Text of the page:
Vigas’ story revolves around 50 year old Armando (Alfredo Castro), an even-tempered recluse with an fondness for juvenile boys, who he pays to keep him company. One of which is the eruptive, volatile gang leader Elder (Luis Silva). Unable to be trusted at first, for the latter these meetings are an elementary means of stealing, both objects from his customer’s abode, and money from his wallet. But Armando masochistically beseeches for more, while we come to learn that the introvert’s deep rooted issues are as a result of a tumultuous upbringing from his father – who just recently returned to the city.
The Venezuelan From Afar presents itself as an intimate character study, epitomised in how the camera tends to linger around a foot behind our two protagonist’s heads, as we voyeuristically pursue them. Yet in spite of the close proximity, we never quite feel as though we quite understand this pair of complex, troubled individuals. It’s ironically emblematic of the film’s title, as it feels like the distance of which we’re watching this narrative unfold, unable to feel truly immersed nor affected. But that’s not to say there isn’t any depth to the two lead roles, as intriguing creations with many subtle layers – while the patriarchal dynamic between them offers much to ruminate over, particularly it seems how fractured, fraught and in the youngster’s case, non-existent their relationships with their own respective fathers were.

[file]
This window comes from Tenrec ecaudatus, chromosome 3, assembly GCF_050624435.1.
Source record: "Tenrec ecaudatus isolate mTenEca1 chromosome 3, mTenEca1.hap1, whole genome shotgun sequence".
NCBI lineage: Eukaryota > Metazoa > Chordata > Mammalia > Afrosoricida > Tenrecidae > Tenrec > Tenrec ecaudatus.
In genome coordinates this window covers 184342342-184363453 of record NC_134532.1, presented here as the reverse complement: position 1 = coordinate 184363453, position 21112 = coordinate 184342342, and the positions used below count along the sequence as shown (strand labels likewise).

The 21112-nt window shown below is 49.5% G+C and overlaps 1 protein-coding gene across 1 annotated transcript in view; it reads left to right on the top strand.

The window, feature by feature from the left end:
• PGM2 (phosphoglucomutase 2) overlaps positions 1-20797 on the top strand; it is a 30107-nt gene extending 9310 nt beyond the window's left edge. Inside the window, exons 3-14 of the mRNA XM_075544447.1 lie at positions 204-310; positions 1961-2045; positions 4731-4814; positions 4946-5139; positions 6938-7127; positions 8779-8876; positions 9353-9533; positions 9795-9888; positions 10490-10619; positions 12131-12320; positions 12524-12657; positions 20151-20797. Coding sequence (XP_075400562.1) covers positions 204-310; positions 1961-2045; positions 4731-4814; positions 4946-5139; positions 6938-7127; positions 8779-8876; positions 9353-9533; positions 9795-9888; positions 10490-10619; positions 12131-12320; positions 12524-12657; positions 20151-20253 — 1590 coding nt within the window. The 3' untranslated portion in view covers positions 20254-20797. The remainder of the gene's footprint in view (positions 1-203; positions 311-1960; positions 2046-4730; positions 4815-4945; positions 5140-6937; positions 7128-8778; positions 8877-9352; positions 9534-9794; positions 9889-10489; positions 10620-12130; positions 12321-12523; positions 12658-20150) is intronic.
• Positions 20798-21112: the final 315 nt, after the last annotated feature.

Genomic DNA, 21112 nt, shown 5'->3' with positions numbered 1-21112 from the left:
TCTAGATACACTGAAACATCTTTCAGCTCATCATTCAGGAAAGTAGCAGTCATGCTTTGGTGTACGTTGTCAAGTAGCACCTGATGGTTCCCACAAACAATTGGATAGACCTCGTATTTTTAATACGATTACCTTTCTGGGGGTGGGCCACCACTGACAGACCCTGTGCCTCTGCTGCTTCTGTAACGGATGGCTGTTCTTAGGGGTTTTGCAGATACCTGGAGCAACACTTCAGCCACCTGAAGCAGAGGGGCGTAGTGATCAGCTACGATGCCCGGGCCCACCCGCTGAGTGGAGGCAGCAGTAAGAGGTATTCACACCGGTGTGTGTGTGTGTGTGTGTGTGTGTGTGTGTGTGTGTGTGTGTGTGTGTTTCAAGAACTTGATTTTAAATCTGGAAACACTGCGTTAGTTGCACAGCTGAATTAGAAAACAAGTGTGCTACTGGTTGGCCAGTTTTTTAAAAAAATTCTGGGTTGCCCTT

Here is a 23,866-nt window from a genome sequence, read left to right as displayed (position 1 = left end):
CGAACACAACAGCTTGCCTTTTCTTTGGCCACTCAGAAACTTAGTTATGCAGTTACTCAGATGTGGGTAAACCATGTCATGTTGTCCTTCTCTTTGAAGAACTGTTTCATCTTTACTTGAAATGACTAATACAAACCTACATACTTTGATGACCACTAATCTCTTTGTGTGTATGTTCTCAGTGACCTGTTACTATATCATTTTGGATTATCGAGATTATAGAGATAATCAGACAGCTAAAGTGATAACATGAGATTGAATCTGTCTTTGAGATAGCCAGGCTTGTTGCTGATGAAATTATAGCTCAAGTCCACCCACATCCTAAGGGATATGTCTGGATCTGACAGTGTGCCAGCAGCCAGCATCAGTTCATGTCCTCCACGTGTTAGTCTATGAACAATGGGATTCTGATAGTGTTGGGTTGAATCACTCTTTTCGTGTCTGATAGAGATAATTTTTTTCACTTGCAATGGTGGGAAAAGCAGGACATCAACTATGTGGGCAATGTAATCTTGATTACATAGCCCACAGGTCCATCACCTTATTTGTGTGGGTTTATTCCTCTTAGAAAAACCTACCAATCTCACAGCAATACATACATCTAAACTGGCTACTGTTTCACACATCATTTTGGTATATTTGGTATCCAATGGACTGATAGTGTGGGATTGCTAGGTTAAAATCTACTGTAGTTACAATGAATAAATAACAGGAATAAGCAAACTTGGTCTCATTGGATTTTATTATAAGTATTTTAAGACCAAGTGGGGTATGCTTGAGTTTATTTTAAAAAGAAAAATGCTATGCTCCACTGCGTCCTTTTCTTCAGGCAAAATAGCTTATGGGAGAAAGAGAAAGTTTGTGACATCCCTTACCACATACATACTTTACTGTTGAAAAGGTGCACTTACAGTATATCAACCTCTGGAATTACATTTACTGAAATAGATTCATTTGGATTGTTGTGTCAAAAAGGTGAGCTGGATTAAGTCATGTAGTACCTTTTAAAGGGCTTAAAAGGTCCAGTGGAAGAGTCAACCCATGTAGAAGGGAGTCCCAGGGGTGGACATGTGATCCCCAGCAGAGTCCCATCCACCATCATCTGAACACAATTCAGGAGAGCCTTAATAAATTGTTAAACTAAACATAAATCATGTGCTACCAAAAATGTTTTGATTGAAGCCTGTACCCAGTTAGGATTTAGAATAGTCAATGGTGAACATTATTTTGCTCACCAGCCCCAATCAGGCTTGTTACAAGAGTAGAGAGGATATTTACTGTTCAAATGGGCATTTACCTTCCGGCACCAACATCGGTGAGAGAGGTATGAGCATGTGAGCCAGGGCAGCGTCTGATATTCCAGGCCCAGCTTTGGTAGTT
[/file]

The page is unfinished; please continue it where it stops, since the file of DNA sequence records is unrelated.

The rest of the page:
This title also bears shades of Robin Compillo’s narratively similar Easter Boys, but unlike the aforementioned, French production, From Afar revels more predominantly in simplicity. The former went down a myriad of tangents and focused on too many themes, while this picture, though flawed, remains exclusively, and laudably, about their relationship.